Written by Moses Mugalu
In 2004, what started out as a mere shot at team-bonding by then Nkumba Marines players at the S&S Bar and Restaurant ended up conjuring an unplayable basketball outfit in the local league.
Marines players then used to converge at the saloon a stone’s throw from Nkumba University and would discuss tactical strategies over a gin and tonic. This not only strengthened the chemistry and camaraderie of the players, but also won the university outfit back-to-back league titles in 2005 and 2006.
Looking back, the back-to-back league titles winning coach Timothy Odeke is in no doubt as to what the bonding sessions at S&S Bar and Restaurant did.
Odeke, who still wears the hat of Marines coach, opted for a soft drink during the sessions for religious reasons. He adds that the sessions helped build a priceless “team spirit,” the drunken stupors that would ensue notwithstanding.
Player exodus hurts?
To date, the bond that was created amongst players at the S&S bar and restaurant is still traceable. The bond has seen the Blick siblings (Norman and Donald), Carroll Bisereko, Boniface Okello and Barnes Ankunda all end up at DMark Power.
Bisereko won the league at Warriors last season but decided to join Power this season to be with his buddies.
Ankunda is now calling the shots from the touchline. Odeke isn’t surprised that his former pupil is now a coach.
“[He] was a tactically aware player.” So aware that Ankunda outwitted Odeke when the two pitted their wits against each other a fortnight ago. Power beat Marines 88-80 in a league encounter.
The encounter no doubt reminded Odeke of his class of 2005 and 2006. The whole team was disintegrated, and it’s not just Power that came knocking on the university outfit’s door.
Mugalu lone ranger?
Paul Mwaka moved over to Ndejje University while Albert Aciko is at Miracle Eagles. The talismanic point-guard, Ali Salim is starring for Kenya’s Cooperative Bank. Only Carl Mugalu remains at Nkumba but he is irregular because of work.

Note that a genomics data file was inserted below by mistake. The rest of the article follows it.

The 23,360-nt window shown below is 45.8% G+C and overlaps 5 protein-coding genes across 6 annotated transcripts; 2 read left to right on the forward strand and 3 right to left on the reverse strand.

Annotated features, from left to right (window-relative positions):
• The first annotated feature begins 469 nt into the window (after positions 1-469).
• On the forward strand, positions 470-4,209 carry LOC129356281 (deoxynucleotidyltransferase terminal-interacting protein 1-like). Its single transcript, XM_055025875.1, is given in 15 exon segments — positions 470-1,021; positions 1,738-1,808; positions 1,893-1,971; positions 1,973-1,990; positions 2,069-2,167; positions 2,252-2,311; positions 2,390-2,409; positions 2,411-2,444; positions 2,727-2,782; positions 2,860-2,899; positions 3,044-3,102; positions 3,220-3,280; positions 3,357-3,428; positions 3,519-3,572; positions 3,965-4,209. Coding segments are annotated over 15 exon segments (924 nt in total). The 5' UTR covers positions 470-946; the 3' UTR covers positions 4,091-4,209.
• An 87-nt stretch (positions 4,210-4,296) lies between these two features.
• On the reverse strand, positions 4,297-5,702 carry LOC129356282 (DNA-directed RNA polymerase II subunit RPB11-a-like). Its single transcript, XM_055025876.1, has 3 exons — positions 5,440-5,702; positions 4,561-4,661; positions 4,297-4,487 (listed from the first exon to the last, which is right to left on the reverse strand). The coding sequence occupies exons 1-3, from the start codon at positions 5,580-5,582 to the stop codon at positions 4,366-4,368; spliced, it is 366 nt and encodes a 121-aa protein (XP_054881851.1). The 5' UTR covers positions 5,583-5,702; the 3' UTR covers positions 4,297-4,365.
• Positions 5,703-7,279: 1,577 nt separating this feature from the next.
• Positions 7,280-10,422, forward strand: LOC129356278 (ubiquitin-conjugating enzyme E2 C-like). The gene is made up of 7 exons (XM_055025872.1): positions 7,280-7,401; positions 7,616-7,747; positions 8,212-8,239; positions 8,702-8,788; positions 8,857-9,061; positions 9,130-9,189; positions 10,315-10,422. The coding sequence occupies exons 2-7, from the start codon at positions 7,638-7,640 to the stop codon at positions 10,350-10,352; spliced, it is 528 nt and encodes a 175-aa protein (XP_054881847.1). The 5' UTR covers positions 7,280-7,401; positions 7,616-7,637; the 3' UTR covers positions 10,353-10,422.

Mugalu, Bisereko and Mwaka were the smart defensive kingpin, but it was Norman Blick who stole the show. Norman was the reason why Marines’ matches used to rake up close to 300 adoring students from Nkumba. Today, hardly 50 students show up – a telling reminder that Phillip Wakimwero is no Norman Blick.
Stepping in Blick's shoes
Wakimwero is Marines’ leader. The power-forward fades in comparison to Norman who plays in all positions.
This has not stopped Wakimwero – who averages 17points – from donning the No.4 jersey that Norman once sported. To be fair to Wakimwero, he scored 20 points compared to Norman’s 19 when Marines and Power met a fortnight ago.
He also scored a handy 19 points against Warriors. “Such performances are a sign that we aren’t far off and we can return Marines to the glory days,” says Wakimwero.
However, Wakimwero will have to improve his shooting from the three-point and one-point line if he is to inspire Nkumba to success again. Currently, Marines lie seventh on the log – three places away from a play-off spot.